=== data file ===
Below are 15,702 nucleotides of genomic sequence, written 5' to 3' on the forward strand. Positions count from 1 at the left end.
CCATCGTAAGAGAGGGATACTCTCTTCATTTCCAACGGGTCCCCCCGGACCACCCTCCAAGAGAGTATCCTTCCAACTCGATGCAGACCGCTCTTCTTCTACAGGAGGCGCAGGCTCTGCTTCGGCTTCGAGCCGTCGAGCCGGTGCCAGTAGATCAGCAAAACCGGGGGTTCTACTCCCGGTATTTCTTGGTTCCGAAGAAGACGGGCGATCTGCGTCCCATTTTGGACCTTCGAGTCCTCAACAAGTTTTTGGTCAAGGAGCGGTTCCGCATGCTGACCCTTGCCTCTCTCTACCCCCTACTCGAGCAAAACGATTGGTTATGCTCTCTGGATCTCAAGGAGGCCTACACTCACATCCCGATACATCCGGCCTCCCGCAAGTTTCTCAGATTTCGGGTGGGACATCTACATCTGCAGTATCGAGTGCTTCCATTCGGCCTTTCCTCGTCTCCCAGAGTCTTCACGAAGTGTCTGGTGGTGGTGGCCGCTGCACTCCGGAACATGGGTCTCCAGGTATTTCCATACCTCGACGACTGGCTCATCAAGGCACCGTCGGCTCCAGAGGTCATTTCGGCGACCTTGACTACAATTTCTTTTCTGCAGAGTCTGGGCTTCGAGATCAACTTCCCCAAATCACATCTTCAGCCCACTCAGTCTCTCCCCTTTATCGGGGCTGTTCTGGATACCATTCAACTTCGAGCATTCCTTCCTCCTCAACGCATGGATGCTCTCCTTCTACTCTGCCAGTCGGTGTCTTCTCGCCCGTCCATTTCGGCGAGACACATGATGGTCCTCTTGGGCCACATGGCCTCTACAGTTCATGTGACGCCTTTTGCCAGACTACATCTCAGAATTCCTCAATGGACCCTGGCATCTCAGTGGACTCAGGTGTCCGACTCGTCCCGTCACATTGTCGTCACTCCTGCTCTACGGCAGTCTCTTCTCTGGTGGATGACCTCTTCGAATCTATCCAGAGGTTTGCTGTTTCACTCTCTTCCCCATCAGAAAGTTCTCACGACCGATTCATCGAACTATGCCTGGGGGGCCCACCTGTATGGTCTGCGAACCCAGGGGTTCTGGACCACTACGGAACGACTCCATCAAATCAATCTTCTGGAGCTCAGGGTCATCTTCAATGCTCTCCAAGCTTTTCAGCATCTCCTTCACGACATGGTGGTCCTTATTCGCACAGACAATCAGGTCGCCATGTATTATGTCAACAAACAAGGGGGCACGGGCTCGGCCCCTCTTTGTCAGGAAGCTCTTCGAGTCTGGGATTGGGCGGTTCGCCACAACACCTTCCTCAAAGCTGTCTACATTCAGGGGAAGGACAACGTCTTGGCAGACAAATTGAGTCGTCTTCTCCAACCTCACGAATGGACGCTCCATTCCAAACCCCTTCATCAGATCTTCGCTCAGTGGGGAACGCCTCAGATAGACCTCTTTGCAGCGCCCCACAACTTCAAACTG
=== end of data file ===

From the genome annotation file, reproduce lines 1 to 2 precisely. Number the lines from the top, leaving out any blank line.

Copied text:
Below are 15,702 nucleotides of genomic sequence, written 5' to 3' on the forward strand. Positions count from 1 at the left end.
CCATCGTAAGAGAGGGATACTCTCTTCATTTCCAACGGGTCCCCCCGGACCACCCTCCAAGAGAGTATCCTTCCAACTCGATGCAGACCGCTCTTCTTCTACAGGAGGCGCAGGCTCTGCTTCGGCTTCGAGCCGTCGAGCCGGTGCCAGTAGATCAGCAAAACCGGGGGTTCTACTCCCGGTATTTCTTGGTTCCGAAGAAGACGGGCGATCTGCGTCCCATTTTGGACCTTCGAGTCCTCAACAAGTTTTTGGTCAAGGAGCGGTTCCGCATGCTGACCCTTGCCTCTCTCTACCCCCTACTCGAGCAAAACGATTGGTTATGCTCTCTGGATCTCAAGGAGGCCTACACTCACATCCCGATACATCCGGCCTCCCGCAAGTTTCTCAGATTTCGGGTGGGACATCTACATCTGCAGTATCGAGTGCTTCCATTCGGCCTTTCCTCGTCTCCCAGAGTCTTCACGAAGTGTCTGGTGGTGGTGGCCGCTGCACTCCGGAACATGGGTCTCCAGGTATTTCCATACCTCGACGACTGGCTCATCAAGGCACCGTCGGCTCCAGAGGTCATTTCGGCGACCTTGACTACAATTTCTTTTCTGCAGAGTCTGGGCTTCGAGATCAACTTCCCCAAATCACATCTTCAGCCCACTCAGTCTCTCCCCTTTATCGGGGCTGTTCTGGATACCATTCAACTTCGAGCATTCCTTCCTCCTCAACGCATGGATGCTCTCCTTCTACTCTGCCAGTCGGTGTCTTCTCGCCCGTCCATTTCGGCGAGACACATGATGGTCCTCTTGGGCCACATGGCCTCTACAGTTCATGTGACGCCTTTTGCCAGACTACATCTCAGAATTCCTCAATGGACCCTGGCATCTCAGTGGACTCAGGTGTCCGACTCGTCCCGTCACATTGTCGTCACTCCTGCTCTACGGCAGTCTCTTCTCTGGTGGATGACCTCTTCGAATCTATCCAGAGGTTTGCTGTTTCACTCTCTTCCCCATCAGAAAGTTCTCACGACCGATTCATCGAACTATGCCTGGGGGGCCCACCTGTATGGTCTGCGAACCCAGGGGTTCTGGACCACTACGGAACGACTCCATCAAATCAATCTTCTGGAGCTCAGGGTCATCTTCAATGCTCTCCAAGCTTTTCAGCATCTCCTTCACGACATGGTGGTCCTTATTCGCACAGACAATCAGGTCGCCATGTATTATGTCAACAAACAAGGGGGCACGGGCTCGGCCCCTCTTTGTCAGGAAGCTCTTCGAGTCTGGGATTGGGCGGTTCGCCACAACACCTTCCTCAAAGCTGTCTACATTCAGGGGAAGGACAACGTCTTGGCAGACAAATTGAGTCGTCTTCTCCAACCTCACGAATGGACGCTCCATTCCAAACCCCTTCATCAGATCTTCGCTCAGTGGGGAACGCCTCAGATAGACCTCTTTGCAGCGCCCCACAACTTCAAACTG